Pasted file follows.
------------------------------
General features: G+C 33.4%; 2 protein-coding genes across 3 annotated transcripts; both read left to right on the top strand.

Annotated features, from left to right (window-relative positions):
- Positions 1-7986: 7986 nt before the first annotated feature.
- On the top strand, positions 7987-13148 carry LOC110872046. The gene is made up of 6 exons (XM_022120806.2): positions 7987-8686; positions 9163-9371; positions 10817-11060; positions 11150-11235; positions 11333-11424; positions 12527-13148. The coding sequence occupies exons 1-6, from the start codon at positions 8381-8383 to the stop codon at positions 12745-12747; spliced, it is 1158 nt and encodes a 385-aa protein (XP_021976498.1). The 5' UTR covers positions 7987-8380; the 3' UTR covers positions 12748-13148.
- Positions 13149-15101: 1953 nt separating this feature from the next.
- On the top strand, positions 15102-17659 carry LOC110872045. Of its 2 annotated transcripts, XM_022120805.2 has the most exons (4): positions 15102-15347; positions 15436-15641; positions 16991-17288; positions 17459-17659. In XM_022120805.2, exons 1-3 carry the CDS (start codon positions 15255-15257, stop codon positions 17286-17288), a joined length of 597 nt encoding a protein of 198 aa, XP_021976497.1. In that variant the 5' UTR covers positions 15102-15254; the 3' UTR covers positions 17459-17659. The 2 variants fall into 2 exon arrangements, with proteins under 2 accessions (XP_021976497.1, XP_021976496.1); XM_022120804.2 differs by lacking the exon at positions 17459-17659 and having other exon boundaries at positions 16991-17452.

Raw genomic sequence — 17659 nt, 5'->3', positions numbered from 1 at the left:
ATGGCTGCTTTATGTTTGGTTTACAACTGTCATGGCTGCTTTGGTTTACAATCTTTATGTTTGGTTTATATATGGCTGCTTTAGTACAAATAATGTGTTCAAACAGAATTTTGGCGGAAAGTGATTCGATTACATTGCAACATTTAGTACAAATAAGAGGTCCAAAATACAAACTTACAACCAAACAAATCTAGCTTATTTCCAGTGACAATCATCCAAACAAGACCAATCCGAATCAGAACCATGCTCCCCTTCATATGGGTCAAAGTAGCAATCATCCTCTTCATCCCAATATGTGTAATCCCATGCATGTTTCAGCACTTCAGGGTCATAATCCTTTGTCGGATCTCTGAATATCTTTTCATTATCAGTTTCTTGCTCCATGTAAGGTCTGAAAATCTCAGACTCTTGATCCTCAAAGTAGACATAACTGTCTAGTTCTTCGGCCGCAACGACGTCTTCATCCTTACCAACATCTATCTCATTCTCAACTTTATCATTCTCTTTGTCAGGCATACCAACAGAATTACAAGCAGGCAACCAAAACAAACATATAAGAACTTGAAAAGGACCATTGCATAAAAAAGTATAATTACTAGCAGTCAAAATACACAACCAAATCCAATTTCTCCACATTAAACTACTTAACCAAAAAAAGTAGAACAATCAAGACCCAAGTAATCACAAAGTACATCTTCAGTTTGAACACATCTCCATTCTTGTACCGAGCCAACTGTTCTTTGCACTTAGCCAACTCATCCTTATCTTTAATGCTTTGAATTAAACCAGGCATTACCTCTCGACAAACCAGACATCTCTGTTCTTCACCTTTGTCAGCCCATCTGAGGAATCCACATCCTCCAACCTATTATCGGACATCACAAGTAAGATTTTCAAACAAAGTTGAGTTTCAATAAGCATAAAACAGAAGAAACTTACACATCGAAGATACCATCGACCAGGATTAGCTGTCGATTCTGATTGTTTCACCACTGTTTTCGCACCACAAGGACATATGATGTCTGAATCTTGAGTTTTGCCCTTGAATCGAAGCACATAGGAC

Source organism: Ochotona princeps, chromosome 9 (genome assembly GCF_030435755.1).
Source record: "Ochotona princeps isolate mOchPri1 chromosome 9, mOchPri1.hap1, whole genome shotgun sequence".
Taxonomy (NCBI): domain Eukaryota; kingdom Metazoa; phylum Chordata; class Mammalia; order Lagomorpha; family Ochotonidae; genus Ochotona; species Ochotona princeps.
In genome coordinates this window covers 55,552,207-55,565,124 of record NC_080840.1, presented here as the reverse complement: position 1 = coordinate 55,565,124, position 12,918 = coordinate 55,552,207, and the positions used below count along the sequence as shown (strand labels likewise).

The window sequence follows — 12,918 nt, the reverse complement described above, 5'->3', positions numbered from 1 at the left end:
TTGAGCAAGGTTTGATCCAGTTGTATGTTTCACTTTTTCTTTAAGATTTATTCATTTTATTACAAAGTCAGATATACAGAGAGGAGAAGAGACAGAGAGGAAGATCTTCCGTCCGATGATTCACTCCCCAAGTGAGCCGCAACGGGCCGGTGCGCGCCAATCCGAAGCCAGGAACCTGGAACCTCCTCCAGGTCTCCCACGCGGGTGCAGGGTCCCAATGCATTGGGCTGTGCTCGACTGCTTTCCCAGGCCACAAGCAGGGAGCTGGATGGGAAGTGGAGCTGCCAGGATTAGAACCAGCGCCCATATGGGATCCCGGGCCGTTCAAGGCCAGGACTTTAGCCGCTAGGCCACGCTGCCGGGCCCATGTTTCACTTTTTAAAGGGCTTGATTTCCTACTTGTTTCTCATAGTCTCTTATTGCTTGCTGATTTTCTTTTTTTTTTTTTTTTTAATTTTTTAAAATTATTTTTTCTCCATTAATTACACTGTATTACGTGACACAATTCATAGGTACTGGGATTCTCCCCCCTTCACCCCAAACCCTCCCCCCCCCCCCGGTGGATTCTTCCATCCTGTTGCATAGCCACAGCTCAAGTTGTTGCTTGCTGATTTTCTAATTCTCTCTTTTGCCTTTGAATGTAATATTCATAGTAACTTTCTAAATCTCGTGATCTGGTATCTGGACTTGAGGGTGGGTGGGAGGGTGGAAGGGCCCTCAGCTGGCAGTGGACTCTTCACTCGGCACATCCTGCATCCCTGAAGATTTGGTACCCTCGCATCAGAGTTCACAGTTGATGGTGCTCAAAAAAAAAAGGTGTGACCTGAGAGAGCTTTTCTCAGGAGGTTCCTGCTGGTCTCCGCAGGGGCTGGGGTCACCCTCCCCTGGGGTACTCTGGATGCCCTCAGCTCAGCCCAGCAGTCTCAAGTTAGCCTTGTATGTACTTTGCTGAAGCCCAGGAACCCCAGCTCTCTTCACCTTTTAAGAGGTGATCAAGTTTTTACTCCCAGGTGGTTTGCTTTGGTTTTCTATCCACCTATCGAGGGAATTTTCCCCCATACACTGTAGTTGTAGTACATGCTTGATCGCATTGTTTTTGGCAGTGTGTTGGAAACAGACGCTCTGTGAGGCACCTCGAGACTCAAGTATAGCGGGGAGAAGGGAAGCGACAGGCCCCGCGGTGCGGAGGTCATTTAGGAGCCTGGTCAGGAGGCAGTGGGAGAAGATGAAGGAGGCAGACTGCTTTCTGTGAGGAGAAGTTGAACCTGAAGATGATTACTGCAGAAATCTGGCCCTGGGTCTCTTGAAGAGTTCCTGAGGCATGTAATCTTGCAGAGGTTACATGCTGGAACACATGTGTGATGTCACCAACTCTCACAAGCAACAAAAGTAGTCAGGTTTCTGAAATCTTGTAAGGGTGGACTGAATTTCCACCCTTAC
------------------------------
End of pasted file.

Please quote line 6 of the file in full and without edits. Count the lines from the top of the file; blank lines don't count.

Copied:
- On the top strand, positions 15102-17659 carry LOC110872045. Of its 2 annotated transcripts, XM_022120805.2 has the most exons (4): positions 15102-15347; positions 15436-15641; positions 16991-17288; positions 17459-17659. In XM_022120805.2, exons 1-3 carry the CDS (start codon positions 15255-15257, stop codon positions 17286-17288), a joined length of 597 nt encoding a protein of 198 aa, XP_021976497.1. In that variant the 5' UTR covers positions 15102-15254; the 3' UTR covers positions 17459-17659. The 2 variants fall into 2 exon arrangements, with proteins under 2 accessions (XP_021976497.1, XP_021976496.1); XM_022120804.2 differs by lacking the exon at positions 17459-17659 and having other exon boundaries at positions 16991-17452.